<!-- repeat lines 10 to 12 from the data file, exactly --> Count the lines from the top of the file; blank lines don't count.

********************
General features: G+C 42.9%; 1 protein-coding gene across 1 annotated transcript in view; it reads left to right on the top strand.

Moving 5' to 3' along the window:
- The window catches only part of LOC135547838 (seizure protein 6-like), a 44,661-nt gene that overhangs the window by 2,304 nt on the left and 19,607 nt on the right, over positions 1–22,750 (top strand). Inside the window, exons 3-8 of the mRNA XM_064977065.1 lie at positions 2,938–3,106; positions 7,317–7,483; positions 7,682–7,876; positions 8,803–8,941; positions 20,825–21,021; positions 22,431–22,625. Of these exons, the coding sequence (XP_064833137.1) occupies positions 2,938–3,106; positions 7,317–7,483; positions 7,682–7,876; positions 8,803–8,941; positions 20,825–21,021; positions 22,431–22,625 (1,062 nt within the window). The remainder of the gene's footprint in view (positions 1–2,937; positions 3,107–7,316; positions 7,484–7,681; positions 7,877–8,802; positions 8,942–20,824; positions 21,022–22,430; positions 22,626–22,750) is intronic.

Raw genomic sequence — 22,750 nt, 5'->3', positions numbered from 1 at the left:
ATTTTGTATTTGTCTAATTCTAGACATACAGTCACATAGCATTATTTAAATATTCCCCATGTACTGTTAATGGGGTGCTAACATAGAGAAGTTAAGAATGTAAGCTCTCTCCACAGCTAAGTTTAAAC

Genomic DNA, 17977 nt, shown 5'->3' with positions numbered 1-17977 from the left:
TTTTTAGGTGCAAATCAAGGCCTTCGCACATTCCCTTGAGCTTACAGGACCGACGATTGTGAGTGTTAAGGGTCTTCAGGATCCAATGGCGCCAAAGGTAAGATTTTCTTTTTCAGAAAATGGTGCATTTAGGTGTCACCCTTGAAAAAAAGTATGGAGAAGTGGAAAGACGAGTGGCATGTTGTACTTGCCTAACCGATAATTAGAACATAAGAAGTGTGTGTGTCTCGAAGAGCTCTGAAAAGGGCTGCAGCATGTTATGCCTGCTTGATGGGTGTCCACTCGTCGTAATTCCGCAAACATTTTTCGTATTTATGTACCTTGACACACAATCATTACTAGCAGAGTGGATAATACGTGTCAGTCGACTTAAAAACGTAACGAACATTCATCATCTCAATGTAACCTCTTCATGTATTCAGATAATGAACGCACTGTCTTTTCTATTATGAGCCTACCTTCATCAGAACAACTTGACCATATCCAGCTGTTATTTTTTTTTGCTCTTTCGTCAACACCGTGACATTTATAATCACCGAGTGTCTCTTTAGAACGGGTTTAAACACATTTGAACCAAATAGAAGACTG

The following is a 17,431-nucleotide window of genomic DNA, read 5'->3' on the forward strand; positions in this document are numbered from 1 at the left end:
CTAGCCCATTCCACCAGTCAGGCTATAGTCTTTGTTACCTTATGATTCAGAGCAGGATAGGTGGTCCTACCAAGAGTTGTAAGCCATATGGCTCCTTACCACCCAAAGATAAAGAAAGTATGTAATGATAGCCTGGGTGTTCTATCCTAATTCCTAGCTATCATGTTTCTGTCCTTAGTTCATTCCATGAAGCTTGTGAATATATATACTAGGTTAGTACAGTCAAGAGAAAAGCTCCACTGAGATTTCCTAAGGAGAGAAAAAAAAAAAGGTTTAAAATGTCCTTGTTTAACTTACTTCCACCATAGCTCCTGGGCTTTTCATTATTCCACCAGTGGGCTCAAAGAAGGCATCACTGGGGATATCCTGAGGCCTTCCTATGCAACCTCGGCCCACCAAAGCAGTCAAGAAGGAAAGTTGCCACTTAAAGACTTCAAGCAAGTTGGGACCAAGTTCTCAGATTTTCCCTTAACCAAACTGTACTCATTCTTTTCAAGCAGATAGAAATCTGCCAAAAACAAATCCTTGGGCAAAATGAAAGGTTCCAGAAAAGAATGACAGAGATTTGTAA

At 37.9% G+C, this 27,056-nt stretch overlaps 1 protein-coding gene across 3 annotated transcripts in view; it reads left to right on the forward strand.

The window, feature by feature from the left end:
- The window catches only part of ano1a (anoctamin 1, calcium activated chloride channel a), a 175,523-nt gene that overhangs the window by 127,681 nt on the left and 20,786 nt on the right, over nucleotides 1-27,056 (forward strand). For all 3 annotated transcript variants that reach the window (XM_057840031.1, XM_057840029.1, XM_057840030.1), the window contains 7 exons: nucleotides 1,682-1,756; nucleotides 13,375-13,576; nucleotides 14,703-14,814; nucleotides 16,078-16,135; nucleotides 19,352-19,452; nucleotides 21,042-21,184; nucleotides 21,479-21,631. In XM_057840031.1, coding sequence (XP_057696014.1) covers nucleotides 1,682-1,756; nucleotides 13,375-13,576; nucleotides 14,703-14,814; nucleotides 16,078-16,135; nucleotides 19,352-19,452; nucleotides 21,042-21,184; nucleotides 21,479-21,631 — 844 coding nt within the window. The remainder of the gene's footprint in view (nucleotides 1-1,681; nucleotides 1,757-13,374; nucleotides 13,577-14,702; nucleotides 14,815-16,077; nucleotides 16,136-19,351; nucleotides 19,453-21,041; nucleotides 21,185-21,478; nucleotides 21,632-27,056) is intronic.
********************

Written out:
At 37.9% G+C, this 27,056-nt stretch overlaps 1 protein-coding gene across 3 annotated transcripts in view; it reads left to right on the forward strand.

The window, feature by feature from the left end:
- The window catches only part of ano1a (anoctamin 1, calcium activated chloride channel a), a 175,523-nt gene that overhangs the window by 127,681 nt on the left and 20,786 nt on the right, over nucleotides 1-27,056 (forward strand). For all 3 annotated transcript variants that reach the window (XM_057840031.1, XM_057840029.1, XM_057840030.1), the window contains 7 exons: nucleotides 1,682-1,756; nucleotides 13,375-13,576; nucleotides 14,703-14,814; nucleotides 16,078-16,135; nucleotides 19,352-19,452; nucleotides 21,042-21,184; nucleotides 21,479-21,631. In XM_057840031.1, coding sequence (XP_057696014.1) covers nucleotides 1,682-1,756; nucleotides 13,375-13,576; nucleotides 14,703-14,814; nucleotides 16,078-16,135; nucleotides 19,352-19,452; nucleotides 21,042-21,184; nucleotides 21,479-21,631 — 844 coding nt within the window. The remainder of the gene's footprint in view (nucleotides 1-1,681; nucleotides 1,757-13,374; nucleotides 13,577-14,702; nucleotides 14,815-16,077; nucleotides 16,136-19,351; nucleotides 19,453-21,041; nucleotides 21,185-21,478; nucleotides 21,632-27,056) is intronic.